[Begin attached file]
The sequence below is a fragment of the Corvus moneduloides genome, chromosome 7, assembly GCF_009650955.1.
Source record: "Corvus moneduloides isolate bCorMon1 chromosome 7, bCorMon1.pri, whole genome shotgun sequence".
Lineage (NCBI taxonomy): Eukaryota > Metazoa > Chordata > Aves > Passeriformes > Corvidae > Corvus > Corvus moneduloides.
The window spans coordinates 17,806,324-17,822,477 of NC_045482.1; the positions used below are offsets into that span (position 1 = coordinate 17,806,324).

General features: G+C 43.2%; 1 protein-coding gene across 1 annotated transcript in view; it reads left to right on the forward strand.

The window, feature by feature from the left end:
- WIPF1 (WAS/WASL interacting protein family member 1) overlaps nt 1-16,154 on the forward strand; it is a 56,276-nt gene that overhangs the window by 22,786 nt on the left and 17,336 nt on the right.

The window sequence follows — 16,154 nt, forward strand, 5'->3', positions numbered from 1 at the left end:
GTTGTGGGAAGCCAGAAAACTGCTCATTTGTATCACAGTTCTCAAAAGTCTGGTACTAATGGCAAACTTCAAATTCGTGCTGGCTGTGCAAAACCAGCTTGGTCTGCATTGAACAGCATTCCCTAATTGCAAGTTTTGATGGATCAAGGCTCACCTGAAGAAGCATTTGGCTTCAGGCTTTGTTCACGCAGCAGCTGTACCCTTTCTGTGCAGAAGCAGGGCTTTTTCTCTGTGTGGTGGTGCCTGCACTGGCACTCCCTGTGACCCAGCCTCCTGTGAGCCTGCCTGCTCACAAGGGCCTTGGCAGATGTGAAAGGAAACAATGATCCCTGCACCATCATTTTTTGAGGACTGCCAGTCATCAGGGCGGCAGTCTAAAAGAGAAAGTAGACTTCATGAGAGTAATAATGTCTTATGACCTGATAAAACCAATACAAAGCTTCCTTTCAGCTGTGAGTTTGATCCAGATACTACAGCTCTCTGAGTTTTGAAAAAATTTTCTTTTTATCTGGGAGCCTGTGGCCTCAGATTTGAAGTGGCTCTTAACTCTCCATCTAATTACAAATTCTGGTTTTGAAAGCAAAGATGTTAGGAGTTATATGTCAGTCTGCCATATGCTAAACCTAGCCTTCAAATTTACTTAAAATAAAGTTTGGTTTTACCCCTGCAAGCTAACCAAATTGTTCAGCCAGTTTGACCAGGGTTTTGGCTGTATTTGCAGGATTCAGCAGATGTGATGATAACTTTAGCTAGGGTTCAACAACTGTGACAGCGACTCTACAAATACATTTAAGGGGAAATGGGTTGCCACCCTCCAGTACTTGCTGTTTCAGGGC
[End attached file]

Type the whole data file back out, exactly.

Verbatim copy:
The sequence below is a fragment of the Corvus moneduloides genome, chromosome 7, assembly GCF_009650955.1.
Source record: "Corvus moneduloides isolate bCorMon1 chromosome 7, bCorMon1.pri, whole genome shotgun sequence".
Lineage (NCBI taxonomy): Eukaryota > Metazoa > Chordata > Aves > Passeriformes > Corvidae > Corvus > Corvus moneduloides.
The window spans coordinates 17,806,324-17,822,477 of NC_045482.1; the positions used below are offsets into that span (position 1 = coordinate 17,806,324).

General features: G+C 43.2%; 1 protein-coding gene across 1 annotated transcript in view; it reads left to right on the forward strand.

The window, feature by feature from the left end:
- WIPF1 (WAS/WASL interacting protein family member 1) overlaps nt 1-16,154 on the forward strand; it is a 56,276-nt gene that overhangs the window by 22,786 nt on the left and 17,336 nt on the right.

The window sequence follows — 16,154 nt, forward strand, 5'->3', positions numbered from 1 at the left end:
GTTGTGGGAAGCCAGAAAACTGCTCATTTGTATCACAGTTCTCAAAAGTCTGGTACTAATGGCAAACTTCAAATTCGTGCTGGCTGTGCAAAACCAGCTTGGTCTGCATTGAACAGCATTCCCTAATTGCAAGTTTTGATGGATCAAGGCTCACCTGAAGAAGCATTTGGCTTCAGGCTTTGTTCACGCAGCAGCTGTACCCTTTCTGTGCAGAAGCAGGGCTTTTTCTCTGTGTGGTGGTGCCTGCACTGGCACTCCCTGTGACCCAGCCTCCTGTGAGCCTGCCTGCTCACAAGGGCCTTGGCAGATGTGAAAGGAAACAATGATCCCTGCACCATCATTTTTTGAGGACTGCCAGTCATCAGGGCGGCAGTCTAAAAGAGAAAGTAGACTTCATGAGAGTAATAATGTCTTATGACCTGATAAAACCAATACAAAGCTTCCTTTCAGCTGTGAGTTTGATCCAGATACTACAGCTCTCTGAGTTTTGAAAAAATTTTCTTTTTATCTGGGAGCCTGTGGCCTCAGATTTGAAGTGGCTCTTAACTCTCCATCTAATTACAAATTCTGGTTTTGAAAGCAAAGATGTTAGGAGTTATATGTCAGTCTGCCATATGCTAAACCTAGCCTTCAAATTTACTTAAAATAAAGTTTGGTTTTACCCCTGCAAGCTAACCAAATTGTTCAGCCAGTTTGACCAGGGTTTTGGCTGTATTTGCAGGATTCAGCAGATGTGATGATAACTTTAGCTAGGGTTCAACAACTGTGACAGCGACTCTACAAATACATTTAAGGGGAAATGGGTTGCCACCCTCCAGTACTTGCTGTTTCAGGGC